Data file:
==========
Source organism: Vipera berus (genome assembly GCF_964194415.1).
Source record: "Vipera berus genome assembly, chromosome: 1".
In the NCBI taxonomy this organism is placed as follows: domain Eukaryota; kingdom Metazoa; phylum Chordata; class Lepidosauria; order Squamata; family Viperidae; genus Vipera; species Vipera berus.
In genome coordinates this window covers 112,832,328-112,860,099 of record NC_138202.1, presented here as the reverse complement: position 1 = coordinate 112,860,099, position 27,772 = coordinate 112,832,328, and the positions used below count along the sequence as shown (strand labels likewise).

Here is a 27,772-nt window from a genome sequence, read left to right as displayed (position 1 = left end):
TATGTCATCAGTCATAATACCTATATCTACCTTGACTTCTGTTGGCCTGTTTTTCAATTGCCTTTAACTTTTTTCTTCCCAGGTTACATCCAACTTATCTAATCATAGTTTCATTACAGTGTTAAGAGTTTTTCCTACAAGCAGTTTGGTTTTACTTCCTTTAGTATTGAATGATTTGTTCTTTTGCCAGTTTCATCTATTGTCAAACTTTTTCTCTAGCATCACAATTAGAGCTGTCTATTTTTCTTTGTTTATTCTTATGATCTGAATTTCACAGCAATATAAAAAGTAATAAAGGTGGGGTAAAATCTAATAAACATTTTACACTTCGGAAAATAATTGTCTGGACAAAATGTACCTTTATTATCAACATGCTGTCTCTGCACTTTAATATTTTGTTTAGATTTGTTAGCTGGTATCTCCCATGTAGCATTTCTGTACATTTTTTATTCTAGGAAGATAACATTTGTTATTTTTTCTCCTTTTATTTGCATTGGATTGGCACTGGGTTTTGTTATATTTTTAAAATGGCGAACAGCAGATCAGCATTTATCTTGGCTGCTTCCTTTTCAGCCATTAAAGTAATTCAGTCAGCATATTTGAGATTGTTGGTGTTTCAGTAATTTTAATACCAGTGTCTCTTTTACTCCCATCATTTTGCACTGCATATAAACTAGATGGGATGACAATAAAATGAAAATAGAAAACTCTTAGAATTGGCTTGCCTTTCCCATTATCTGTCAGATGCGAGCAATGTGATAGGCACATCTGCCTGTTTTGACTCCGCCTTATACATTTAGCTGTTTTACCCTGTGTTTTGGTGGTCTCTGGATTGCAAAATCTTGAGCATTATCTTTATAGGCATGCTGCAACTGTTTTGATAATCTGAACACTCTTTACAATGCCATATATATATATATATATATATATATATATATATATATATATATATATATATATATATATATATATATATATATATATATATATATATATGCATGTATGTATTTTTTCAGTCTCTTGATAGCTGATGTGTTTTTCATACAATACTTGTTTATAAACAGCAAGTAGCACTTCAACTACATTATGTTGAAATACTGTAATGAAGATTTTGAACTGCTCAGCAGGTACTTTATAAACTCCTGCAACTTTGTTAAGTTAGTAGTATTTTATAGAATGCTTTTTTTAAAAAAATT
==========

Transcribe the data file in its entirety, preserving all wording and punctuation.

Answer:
Source organism: Vipera berus (genome assembly GCF_964194415.1).
Source record: "Vipera berus genome assembly, chromosome: 1".
In the NCBI taxonomy this organism is placed as follows: domain Eukaryota; kingdom Metazoa; phylum Chordata; class Lepidosauria; order Squamata; family Viperidae; genus Vipera; species Vipera berus.
In genome coordinates this window covers 112,832,328-112,860,099 of record NC_138202.1, presented here as the reverse complement: position 1 = coordinate 112,860,099, position 27,772 = coordinate 112,832,328, and the positions used below count along the sequence as shown (strand labels likewise).

Here is a 27,772-nt window from a genome sequence, read left to right as displayed (position 1 = left end):
TATGTCATCAGTCATAATACCTATATCTACCTTGACTTCTGTTGGCCTGTTTTTCAATTGCCTTTAACTTTTTTCTTCCCAGGTTACATCCAACTTATCTAATCATAGTTTCATTACAGTGTTAAGAGTTTTTCCTACAAGCAGTTTGGTTTTACTTCCTTTAGTATTGAATGATTTGTTCTTTTGCCAGTTTCATCTATTGTCAAACTTTTTCTCTAGCATCACAATTAGAGCTGTCTATTTTTCTTTGTTTATTCTTATGATCTGAATTTCACAGCAATATAAAAAGTAATAAAGGTGGGGTAAAATCTAATAAACATTTTACACTTCGGAAAATAATTGTCTGGACAAAATGTACCTTTATTATCAACATGCTGTCTCTGCACTTTAATATTTTGTTTAGATTTGTTAGCTGGTATCTCCCATGTAGCATTTCTGTACATTTTTTATTCTAGGAAGATAACATTTGTTATTTTTTCTCCTTTTATTTGCATTGGATTGGCACTGGGTTTTGTTATATTTTTAAAATGGCGAACAGCAGATCAGCATTTATCTTGGCTGCTTCCTTTTCAGCCATTAAAGTAATTCAGTCAGCATATTTGAGATTGTTGGTGTTTCAGTAATTTTAATACCAGTGTCTCTTTTACTCCCATCATTTTGCACTGCATATAAACTAGATGGGATGACAATAAAATGAAAATAGAAAACTCTTAGAATTGGCTTGCCTTTCCCATTATCTGTCAGATGCGAGCAATGTGATAGGCACATCTGCCTGTTTTGACTCCGCCTTATACATTTAGCTGTTTTACCCTGTGTTTTGGTGGTCTCTGGATTGCAAAATCTTGAGCATTATCTTTATAGGCATGCTGCAACTGTTTTGATAATCTGAACACTCTTTACAATGCCATATATATATATATATATATATATATATATATATATATATATATATATATATATATATATATATATATATATATATATATATATATATATGCATGTATGTATTTTTTCAGTCTCTTGATAGCTGATGTGTTTTTCATACAATACTTGTTTATAAACAGCAAGTAGCACTTCAACTACATTATGTTGAAATACTGTAATGAAGATTTTGAACTGCTCAGCAGGTACTTTATAAACTCCTGCAACTTTGTTAAGTTAGTAGTATTTTATAGAATGCTTTTTTTAAAAAAATT